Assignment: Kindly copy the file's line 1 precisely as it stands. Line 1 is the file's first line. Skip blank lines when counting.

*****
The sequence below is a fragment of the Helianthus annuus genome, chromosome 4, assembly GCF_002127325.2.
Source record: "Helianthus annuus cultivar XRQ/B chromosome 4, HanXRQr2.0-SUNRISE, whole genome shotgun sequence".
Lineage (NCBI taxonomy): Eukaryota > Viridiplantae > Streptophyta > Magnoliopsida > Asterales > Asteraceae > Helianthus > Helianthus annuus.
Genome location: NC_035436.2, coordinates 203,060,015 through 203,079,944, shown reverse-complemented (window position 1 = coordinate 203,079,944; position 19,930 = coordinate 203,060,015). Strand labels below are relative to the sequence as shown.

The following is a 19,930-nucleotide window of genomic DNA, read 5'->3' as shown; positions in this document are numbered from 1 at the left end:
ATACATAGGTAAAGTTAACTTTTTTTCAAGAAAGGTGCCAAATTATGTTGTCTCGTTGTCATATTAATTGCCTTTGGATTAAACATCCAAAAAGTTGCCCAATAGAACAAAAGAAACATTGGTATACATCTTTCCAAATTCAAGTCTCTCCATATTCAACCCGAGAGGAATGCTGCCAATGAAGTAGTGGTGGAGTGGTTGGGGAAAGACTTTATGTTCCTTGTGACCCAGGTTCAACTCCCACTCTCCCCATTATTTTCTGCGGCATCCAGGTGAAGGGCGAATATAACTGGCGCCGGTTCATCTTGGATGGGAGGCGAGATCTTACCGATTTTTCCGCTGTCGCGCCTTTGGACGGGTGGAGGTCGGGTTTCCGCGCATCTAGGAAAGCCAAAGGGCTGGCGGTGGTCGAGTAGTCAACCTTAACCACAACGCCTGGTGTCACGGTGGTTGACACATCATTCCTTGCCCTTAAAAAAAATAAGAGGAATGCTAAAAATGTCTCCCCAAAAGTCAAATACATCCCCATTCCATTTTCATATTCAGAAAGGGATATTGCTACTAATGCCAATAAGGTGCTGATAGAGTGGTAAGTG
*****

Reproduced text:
The sequence below is a fragment of the Helianthus annuus genome, chromosome 4, assembly GCF_002127325.2.